This week, the Tribune put together a three-part series exploring the state's $5 billion transmission-line build-out to support wind power, which is mostly generated in West Texas but needs to be shipped to cities in Central and East Texas. The project is known as CREZ, short for Competitive Renewable Energy Zones.
The first piece examined how even as more transmission lines are getting approved by regulators, opposition is gathering around the state:
Between the windy plains and the cities demanding power lie many people who fear that their scenery will be despoiled. So the proposed transmission network has unleashed an army of lawyers and angry landowners, who do not want the power lines and tall lattice towers cutting a 160-foot-wide swath through their acres.
The second looked at Hill Country residents' strong opposition to two lines that would cross their area:
Hill Country loyalists — some of whom have lived on their land for generations — employ every available argument to keep the transmission lines at bay. Besides the simple beauty of the hillsides, they cite endangered bird species, like the golden-cheeked warbler or the black-capped vireo; unique landforms, such as the Llano Uplift; the historic Pinta trail used by Indians and pioneers; a large bat colony; and much more.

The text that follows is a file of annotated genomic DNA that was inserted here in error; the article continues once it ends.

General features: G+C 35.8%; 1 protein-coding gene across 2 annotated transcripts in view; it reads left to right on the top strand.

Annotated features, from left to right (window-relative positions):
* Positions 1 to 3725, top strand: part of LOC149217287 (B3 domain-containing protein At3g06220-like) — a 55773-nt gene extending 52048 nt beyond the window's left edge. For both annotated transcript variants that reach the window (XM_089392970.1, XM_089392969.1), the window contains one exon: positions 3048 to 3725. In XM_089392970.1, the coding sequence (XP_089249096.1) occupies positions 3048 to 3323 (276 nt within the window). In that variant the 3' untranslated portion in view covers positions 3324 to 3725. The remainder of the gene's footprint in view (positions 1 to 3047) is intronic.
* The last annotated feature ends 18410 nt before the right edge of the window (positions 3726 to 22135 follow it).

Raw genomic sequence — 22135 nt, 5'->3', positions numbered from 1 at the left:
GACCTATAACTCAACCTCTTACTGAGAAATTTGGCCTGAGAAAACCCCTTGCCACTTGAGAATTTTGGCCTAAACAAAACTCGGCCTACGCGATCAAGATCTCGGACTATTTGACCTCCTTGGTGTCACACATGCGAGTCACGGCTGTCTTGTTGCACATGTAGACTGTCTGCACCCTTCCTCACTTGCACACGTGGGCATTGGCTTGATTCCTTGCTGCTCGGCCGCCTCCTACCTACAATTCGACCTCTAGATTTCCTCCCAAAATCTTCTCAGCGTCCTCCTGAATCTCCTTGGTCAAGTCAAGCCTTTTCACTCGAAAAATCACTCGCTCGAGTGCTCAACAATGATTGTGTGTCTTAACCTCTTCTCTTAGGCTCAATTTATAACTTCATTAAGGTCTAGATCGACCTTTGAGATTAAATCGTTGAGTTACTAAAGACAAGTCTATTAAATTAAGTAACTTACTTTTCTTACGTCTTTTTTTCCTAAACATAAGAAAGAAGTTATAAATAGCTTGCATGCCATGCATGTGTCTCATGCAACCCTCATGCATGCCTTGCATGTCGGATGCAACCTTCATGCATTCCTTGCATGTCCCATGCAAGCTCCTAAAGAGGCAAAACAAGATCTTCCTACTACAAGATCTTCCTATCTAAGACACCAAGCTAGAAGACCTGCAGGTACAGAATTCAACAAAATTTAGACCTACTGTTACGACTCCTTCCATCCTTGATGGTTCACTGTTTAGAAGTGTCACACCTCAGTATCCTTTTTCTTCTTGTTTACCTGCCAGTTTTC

The third examined transmission prospects for the Panhandle, which is the windiest part of Texas but far from the population centers:
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On a wind map of the United States, the pinks and purples — indicating average speeds of 17 to 20 miles per hour at nearly the height of modern wind-power turbines — carve a great, meandering swath through the Great Plains. Some of the deepest hues reside in the Texas Panhandle, where howling gales roar through desolate, treeless plains several thousand feet above sea level.
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